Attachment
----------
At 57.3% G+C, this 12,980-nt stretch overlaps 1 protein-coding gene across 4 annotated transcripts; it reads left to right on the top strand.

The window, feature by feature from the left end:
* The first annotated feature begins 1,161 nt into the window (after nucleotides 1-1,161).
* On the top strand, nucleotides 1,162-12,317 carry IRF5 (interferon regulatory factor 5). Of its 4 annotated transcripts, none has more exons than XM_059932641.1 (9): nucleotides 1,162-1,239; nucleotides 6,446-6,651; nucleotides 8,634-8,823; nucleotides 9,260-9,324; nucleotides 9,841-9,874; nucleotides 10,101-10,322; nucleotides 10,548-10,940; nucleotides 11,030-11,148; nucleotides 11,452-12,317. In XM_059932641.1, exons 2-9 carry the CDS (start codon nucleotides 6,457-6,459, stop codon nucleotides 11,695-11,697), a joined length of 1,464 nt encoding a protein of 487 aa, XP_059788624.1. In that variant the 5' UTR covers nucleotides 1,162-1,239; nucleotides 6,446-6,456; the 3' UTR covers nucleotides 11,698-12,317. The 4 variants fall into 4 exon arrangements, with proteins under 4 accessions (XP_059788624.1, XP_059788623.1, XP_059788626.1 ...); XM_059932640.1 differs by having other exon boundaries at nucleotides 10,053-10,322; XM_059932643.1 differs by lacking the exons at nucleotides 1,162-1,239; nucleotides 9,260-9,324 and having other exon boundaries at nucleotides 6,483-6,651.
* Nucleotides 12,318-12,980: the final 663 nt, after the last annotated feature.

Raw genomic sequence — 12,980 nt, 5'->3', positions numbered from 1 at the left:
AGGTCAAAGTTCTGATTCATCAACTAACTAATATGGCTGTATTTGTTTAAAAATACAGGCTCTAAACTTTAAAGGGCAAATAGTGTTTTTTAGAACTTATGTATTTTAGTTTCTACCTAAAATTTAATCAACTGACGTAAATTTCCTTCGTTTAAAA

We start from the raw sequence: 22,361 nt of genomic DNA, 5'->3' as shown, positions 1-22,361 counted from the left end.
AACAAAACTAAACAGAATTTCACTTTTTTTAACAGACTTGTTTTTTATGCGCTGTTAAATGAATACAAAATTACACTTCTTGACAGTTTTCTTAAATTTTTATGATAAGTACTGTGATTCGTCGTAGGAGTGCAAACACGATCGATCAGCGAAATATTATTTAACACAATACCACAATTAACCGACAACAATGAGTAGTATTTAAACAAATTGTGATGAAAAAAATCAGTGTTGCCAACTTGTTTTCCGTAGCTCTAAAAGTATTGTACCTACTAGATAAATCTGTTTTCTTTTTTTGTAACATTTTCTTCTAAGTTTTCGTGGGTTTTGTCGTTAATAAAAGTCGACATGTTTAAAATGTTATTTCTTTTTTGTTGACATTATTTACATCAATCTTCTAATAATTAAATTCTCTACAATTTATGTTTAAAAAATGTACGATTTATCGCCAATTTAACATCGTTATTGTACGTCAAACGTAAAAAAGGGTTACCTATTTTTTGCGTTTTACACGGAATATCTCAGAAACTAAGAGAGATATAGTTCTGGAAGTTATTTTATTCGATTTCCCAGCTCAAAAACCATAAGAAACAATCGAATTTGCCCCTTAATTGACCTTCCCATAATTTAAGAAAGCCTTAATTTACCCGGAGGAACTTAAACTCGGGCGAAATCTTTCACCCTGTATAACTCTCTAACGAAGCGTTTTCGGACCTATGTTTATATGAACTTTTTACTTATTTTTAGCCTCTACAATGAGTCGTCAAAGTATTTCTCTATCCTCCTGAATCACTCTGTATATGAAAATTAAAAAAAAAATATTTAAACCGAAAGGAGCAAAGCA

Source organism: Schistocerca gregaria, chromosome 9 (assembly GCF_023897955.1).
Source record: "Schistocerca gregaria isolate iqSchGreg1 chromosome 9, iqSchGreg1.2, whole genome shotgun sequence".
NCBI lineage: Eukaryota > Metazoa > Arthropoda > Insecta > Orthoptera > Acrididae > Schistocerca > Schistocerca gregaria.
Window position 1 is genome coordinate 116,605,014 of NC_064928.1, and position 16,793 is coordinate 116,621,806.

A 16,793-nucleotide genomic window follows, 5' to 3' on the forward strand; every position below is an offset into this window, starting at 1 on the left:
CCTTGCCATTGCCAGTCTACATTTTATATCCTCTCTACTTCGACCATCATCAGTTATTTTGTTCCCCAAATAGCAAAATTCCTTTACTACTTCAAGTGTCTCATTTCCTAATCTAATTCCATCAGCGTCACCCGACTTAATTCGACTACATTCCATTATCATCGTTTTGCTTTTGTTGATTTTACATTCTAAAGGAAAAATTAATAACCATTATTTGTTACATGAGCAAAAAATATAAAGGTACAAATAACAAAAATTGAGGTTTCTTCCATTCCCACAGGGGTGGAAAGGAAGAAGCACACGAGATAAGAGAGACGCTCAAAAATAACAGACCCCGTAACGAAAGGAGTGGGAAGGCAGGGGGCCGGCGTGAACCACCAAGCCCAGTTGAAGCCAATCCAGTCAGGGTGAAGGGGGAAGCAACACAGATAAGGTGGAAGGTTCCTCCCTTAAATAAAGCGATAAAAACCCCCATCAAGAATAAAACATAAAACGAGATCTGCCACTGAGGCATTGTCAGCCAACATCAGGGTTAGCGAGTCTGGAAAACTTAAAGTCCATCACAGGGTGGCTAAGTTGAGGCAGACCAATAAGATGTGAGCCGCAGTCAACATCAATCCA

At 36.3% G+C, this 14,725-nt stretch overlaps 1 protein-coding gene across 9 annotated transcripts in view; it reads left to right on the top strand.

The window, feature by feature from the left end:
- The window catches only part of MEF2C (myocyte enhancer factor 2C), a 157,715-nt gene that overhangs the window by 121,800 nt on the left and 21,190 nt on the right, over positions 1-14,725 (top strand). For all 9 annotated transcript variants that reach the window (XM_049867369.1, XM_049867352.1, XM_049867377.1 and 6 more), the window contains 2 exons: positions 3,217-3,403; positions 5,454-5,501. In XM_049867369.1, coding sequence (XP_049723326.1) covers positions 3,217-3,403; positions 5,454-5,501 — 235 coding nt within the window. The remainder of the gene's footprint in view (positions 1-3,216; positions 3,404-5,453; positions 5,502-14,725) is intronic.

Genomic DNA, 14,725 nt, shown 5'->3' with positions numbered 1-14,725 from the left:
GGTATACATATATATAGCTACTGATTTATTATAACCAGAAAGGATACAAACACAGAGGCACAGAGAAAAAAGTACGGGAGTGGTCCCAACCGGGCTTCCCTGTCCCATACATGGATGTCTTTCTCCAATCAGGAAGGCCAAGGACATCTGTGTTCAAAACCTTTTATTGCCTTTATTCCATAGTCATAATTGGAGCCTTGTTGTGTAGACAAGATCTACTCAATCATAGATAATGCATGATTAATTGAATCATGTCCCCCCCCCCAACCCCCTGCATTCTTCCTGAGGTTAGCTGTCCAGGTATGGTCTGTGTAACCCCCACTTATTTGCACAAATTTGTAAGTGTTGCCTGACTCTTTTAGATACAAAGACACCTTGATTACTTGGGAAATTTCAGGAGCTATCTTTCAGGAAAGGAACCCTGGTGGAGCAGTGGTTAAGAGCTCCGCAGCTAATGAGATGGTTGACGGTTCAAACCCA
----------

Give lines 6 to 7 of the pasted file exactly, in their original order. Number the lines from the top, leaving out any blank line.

Raw genomic sequence — 12,980 nt, 5'->3', positions numbered from 1 at the left:
AGGTCAAAGTTCTGATTCATCAACTAACTAATATGGCTGTATTTGTTTAAAAATACAGGCTCTAAACTTTAAAGGGCAAATAGTGTTTTTTAGAACTTATGTATTTTAGTTTCTACCTAAAATTTAATCAACTGACGTAAATTTCCTTCGTTTAAAA